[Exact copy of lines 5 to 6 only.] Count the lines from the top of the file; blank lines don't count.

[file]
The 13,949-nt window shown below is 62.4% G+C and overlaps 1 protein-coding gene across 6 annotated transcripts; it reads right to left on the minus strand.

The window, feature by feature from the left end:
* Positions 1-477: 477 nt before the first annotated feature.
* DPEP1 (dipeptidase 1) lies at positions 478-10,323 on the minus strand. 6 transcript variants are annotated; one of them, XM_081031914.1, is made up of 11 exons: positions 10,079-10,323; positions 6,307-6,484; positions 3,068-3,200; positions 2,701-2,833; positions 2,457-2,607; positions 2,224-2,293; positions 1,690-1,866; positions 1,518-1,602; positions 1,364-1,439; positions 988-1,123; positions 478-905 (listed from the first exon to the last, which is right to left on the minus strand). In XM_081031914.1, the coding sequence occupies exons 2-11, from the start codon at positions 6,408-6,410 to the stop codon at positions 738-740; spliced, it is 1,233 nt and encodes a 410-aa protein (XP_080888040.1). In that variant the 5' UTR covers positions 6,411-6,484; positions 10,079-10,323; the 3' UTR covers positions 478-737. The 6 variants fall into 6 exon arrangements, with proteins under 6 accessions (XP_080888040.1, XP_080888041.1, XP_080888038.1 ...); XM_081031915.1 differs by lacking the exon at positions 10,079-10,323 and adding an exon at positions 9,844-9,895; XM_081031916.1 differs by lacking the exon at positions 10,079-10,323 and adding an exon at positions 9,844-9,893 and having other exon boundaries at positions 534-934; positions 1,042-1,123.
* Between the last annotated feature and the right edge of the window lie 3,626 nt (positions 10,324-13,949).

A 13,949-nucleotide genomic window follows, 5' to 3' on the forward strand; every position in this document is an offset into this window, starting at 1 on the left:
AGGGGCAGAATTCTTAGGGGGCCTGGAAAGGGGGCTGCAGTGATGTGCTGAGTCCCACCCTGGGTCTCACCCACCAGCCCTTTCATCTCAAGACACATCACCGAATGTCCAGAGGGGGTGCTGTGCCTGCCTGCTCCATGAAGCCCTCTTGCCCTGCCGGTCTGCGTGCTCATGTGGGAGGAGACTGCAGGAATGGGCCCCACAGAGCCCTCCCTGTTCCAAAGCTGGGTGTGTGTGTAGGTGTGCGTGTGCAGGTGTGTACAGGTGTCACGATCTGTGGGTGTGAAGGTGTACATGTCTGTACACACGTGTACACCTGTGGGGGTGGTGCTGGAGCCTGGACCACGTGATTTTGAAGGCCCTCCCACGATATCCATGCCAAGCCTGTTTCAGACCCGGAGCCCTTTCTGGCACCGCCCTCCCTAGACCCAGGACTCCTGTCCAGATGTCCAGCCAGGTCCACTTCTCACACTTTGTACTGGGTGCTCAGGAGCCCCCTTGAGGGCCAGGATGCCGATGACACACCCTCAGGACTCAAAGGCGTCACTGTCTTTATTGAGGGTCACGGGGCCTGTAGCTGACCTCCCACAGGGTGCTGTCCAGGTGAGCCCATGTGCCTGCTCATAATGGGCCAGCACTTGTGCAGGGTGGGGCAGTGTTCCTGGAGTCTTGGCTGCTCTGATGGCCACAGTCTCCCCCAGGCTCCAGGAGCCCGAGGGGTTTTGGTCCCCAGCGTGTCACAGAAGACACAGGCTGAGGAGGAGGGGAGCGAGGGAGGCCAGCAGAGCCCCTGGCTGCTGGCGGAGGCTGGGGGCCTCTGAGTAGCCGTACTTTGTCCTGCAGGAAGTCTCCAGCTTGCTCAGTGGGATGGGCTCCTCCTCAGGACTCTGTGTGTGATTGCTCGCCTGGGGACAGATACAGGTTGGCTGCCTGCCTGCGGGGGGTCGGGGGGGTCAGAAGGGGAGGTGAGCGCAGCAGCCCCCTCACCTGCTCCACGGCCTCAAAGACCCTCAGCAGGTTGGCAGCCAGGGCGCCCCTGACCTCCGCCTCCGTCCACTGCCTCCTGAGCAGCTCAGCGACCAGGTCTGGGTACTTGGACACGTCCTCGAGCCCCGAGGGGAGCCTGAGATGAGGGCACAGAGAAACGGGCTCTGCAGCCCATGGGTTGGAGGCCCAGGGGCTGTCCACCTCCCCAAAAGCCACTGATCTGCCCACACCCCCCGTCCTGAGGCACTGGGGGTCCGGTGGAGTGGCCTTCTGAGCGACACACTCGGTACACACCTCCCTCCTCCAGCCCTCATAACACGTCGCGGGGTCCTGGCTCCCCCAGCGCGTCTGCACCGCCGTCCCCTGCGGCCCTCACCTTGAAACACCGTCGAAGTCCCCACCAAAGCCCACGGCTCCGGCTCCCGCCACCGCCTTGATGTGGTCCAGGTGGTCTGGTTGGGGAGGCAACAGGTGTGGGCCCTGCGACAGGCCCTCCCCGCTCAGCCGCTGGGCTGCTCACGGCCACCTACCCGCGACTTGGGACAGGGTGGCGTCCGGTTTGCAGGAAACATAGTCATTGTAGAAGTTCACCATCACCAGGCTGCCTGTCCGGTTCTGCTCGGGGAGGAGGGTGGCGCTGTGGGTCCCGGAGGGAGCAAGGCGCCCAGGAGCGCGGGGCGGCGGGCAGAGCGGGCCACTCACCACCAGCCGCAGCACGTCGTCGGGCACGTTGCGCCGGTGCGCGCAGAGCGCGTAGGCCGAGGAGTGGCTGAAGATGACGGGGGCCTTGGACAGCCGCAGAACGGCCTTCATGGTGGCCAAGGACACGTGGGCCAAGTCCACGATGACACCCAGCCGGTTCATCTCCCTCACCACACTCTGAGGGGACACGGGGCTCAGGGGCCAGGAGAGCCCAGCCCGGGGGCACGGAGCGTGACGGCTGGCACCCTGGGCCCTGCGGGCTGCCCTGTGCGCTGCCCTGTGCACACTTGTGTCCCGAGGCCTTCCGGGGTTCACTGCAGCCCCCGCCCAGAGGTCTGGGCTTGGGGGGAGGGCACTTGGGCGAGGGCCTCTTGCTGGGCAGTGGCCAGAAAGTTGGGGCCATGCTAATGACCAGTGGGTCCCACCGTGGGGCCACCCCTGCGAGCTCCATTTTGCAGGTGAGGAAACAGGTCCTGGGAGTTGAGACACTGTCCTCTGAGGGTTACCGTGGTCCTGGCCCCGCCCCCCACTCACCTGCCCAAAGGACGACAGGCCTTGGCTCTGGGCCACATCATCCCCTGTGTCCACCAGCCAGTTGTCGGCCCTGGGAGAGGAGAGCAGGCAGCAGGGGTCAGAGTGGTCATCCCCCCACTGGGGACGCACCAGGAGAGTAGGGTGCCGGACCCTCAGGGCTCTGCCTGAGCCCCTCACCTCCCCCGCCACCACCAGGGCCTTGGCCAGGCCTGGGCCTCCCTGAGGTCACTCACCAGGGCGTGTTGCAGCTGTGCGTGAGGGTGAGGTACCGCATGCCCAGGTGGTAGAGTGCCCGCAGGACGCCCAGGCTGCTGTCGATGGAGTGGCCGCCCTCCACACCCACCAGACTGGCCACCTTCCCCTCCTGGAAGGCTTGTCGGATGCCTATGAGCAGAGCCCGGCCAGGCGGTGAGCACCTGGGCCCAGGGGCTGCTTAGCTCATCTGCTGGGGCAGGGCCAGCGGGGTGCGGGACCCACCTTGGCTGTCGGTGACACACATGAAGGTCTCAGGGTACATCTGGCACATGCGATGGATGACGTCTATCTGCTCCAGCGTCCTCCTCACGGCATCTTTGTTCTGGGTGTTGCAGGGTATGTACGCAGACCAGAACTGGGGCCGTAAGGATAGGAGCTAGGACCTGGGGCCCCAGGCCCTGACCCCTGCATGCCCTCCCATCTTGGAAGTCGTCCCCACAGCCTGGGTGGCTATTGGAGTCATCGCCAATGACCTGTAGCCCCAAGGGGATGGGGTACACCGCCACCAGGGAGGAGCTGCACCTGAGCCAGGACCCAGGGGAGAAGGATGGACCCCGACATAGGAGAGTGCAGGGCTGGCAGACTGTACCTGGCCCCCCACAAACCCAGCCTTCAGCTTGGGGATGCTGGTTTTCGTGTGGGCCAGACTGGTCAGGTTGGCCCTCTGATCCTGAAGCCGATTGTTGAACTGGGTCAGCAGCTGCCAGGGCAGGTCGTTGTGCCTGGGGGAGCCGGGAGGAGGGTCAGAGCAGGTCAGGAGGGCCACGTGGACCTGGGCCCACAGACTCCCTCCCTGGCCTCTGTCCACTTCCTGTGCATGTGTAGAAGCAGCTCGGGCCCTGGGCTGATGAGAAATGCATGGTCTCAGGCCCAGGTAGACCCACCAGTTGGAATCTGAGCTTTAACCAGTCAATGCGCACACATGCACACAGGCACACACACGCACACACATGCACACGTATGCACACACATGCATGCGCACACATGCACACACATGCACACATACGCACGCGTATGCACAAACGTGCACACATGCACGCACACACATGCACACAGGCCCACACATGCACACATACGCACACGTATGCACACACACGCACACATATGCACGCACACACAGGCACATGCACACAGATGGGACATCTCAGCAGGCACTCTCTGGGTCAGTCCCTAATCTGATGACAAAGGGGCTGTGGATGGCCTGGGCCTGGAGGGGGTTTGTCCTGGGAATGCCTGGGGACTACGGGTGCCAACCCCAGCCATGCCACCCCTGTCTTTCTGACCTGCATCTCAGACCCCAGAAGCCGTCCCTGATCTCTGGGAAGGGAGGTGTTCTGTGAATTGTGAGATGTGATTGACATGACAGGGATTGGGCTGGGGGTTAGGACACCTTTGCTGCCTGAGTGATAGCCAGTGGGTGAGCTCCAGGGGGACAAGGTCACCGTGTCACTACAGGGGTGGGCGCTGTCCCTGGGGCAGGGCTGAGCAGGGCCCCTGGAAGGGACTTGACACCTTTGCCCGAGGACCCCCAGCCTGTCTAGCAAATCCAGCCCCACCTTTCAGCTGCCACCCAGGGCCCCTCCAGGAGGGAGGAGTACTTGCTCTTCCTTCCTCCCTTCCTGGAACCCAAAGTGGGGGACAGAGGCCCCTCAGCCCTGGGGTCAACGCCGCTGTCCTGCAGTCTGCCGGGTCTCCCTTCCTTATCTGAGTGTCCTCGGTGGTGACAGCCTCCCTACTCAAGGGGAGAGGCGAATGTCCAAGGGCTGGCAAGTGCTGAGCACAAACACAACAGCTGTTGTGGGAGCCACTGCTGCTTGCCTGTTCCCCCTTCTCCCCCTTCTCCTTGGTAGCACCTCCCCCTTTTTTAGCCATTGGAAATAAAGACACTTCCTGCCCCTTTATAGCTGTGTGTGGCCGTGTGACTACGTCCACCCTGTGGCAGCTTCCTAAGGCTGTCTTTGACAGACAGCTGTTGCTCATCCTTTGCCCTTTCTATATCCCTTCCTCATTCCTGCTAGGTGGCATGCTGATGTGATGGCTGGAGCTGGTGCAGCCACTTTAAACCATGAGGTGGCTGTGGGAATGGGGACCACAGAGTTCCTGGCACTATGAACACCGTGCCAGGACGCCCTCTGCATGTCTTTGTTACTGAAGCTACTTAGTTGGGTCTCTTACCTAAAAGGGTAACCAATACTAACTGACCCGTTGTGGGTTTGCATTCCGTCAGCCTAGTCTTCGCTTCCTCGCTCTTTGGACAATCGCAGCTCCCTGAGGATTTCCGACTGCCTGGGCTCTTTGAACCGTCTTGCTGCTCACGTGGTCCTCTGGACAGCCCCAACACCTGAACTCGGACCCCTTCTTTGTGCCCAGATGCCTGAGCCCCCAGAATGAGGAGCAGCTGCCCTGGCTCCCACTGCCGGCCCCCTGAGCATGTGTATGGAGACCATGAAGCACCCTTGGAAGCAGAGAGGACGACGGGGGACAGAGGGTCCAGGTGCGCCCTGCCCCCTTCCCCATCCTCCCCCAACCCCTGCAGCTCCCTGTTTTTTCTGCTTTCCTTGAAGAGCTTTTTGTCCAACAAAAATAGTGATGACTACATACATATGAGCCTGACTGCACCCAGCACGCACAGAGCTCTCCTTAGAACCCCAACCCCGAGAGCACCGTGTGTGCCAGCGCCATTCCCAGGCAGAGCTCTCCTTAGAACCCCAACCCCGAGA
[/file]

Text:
* Between the last annotated feature and the right edge of the window lie 3,626 nt (positions 10,324-13,949).

A 13,949-nucleotide genomic window follows, 5' to 3' on the forward strand; every position in this document is an offset into this window, starting at 1 on the left: